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Argentina's U-Turn on Crypto Regularization in Milei's New Economic Plan

Argentina drops crypto regulation from Milei's reform agenda

Argentina has removed a critical clause on crypto asset regularization from its latest economic reform under President Javier Milei. The original proposal, part of the "Law of Bases and Starting Points for the Freedom of Argentines," aimed to offer a legal pathway for declaring undisclosed crypto holdings. This was to be achieved through a tiered taxation scheme, with rates escalating from 5% to 15% depending on the declaration period.

However, the tech-focused Argentine outlet iProUP reported on January 27th that this asset regulation clause, which also covered other assets like real estate and stocks, was unexpectedly scrapped. Interior Minister Guillermo Francos elucidated the reasoning behind this decision, stating: 

“It delayed the treatment of the initiative in parliament.” 

This sudden reversal from the original plan signifies a significant deviation from Argentina's approach to regulating the cryptocurrency market.

The ripple effects of Argentina's policy reversal on crypto

The Argentine government's backtrack on crypto regulation comes amidst other significant moves in the country's economic landscape. Notably, in December 2023, Foreign Affairs Minister Diana Mondino hinted at potential Bitcoin utilization, although this has not yet materialized. Additionally, a decree passed in the same month allowed debt repayment in non-traditional currencies, indicating a softening stance towards digital assets.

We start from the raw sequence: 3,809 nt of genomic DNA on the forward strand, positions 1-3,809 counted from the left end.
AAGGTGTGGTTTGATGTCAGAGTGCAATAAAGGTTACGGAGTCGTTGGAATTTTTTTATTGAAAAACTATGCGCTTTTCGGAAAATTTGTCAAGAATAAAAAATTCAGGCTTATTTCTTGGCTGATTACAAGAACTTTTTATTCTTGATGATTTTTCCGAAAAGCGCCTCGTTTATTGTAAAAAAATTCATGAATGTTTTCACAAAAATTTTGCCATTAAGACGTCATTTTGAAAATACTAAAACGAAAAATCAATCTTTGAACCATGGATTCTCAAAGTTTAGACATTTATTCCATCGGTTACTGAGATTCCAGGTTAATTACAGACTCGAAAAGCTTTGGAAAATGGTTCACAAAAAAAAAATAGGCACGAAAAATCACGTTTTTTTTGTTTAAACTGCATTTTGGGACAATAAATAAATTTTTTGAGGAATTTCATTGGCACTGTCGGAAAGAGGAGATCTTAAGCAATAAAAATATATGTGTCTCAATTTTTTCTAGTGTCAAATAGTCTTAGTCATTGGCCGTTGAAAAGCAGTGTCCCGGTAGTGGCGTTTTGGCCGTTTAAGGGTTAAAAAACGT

President Milei's election victory in 2023, amidst Argentina's soaring inflation, was partly attributed to his favorable view of Bitcoin, which he once described as:

"the return of money to its original creator, the private sector." 

However, since assuming office, he has remained relatively silent on digital assets.

In another intriguing development, following Milei's decision to devalue the Argentine peso by 50%, the Governor of La Rioja province, Ricardo Quintela, announced plans for a separate provincial currency. This move, which Milei has not opposed, underscores the complex relationship between local governments and national policy on currency regulation in Argentina.